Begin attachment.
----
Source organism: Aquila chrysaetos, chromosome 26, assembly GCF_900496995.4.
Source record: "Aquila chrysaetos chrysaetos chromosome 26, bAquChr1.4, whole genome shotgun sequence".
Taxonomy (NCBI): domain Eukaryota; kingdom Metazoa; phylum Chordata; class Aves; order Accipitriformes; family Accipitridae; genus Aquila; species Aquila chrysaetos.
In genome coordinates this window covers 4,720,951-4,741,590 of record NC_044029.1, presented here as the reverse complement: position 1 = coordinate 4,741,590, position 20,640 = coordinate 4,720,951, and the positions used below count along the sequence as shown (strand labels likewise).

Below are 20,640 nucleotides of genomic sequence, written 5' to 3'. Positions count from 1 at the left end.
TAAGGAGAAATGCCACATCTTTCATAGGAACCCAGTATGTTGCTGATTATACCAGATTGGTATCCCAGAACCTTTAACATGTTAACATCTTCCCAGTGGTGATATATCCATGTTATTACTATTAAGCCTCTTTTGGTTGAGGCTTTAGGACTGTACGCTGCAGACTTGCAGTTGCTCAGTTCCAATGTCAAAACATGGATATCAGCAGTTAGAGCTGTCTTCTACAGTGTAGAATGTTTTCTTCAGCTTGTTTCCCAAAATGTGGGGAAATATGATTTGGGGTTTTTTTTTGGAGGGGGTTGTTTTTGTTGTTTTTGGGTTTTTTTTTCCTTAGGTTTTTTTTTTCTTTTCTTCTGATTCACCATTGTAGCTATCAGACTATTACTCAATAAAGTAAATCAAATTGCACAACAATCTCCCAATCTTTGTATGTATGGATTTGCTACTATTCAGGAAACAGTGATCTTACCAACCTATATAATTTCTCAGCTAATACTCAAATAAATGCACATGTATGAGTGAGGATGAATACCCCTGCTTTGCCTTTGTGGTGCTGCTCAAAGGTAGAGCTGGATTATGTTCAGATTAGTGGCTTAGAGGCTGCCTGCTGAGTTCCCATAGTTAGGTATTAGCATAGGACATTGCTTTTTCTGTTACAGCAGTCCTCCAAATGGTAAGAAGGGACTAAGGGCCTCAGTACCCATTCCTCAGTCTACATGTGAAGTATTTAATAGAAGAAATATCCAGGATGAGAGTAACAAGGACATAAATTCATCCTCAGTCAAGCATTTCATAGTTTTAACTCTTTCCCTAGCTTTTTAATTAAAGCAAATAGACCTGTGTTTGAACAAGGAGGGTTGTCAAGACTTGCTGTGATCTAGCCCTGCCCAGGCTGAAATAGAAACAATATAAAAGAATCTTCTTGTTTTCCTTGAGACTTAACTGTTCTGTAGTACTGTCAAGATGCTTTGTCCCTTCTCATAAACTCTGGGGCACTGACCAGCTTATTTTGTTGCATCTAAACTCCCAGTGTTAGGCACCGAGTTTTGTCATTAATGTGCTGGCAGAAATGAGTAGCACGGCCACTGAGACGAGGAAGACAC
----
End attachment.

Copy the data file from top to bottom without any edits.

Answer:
Source organism: Aquila chrysaetos, chromosome 26, assembly GCF_900496995.4.
Source record: "Aquila chrysaetos chrysaetos chromosome 26, bAquChr1.4, whole genome shotgun sequence".
Taxonomy (NCBI): domain Eukaryota; kingdom Metazoa; phylum Chordata; class Aves; order Accipitriformes; family Accipitridae; genus Aquila; species Aquila chrysaetos.
In genome coordinates this window covers 4,720,951-4,741,590 of record NC_044029.1, presented here as the reverse complement: position 1 = coordinate 4,741,590, position 20,640 = coordinate 4,720,951, and the positions used below count along the sequence as shown (strand labels likewise).

Below are 20,640 nucleotides of genomic sequence, written 5' to 3'. Positions count from 1 at the left end.
TAAGGAGAAATGCCACATCTTTCATAGGAACCCAGTATGTTGCTGATTATACCAGATTGGTATCCCAGAACCTTTAACATGTTAACATCTTCCCAGTGGTGATATATCCATGTTATTACTATTAAGCCTCTTTTGGTTGAGGCTTTAGGACTGTACGCTGCAGACTTGCAGTTGCTCAGTTCCAATGTCAAAACATGGATATCAGCAGTTAGAGCTGTCTTCTACAGTGTAGAATGTTTTCTTCAGCTTGTTTCCCAAAATGTGGGGAAATATGATTTGGGGTTTTTTTTTGGAGGGGGTTGTTTTTGTTGTTTTTGGGTTTTTTTTTCCTTAGGTTTTTTTTTTCTTTTCTTCTGATTCACCATTGTAGCTATCAGACTATTACTCAATAAAGTAAATCAAATTGCACAACAATCTCCCAATCTTTGTATGTATGGATTTGCTACTATTCAGGAAACAGTGATCTTACCAACCTATATAATTTCTCAGCTAATACTCAAATAAATGCACATGTATGAGTGAGGATGAATACCCCTGCTTTGCCTTTGTGGTGCTGCTCAAAGGTAGAGCTGGATTATGTTCAGATTAGTGGCTTAGAGGCTGCCTGCTGAGTTCCCATAGTTAGGTATTAGCATAGGACATTGCTTTTTCTGTTACAGCAGTCCTCCAAATGGTAAGAAGGGACTAAGGGCCTCAGTACCCATTCCTCAGTCTACATGTGAAGTATTTAATAGAAGAAATATCCAGGATGAGAGTAACAAGGACATAAATTCATCCTCAGTCAAGCATTTCATAGTTTTAACTCTTTCCCTAGCTTTTTAATTAAAGCAAATAGACCTGTGTTTGAACAAGGAGGGTTGTCAAGACTTGCTGTGATCTAGCCCTGCCCAGGCTGAAATAGAAACAATATAAAAGAATCTTCTTGTTTTCCTTGAGACTTAACTGTTCTGTAGTACTGTCAAGATGCTTTGTCCCTTCTCATAAACTCTGGGGCACTGACCAGCTTATTTTGTTGCATCTAAACTCCCAGTGTTAGGCACCGAGTTTTGTCATTAATGTGCTGGCAGAAATGAGTAGCACGGCCACTGAGACGAGGAAGACAC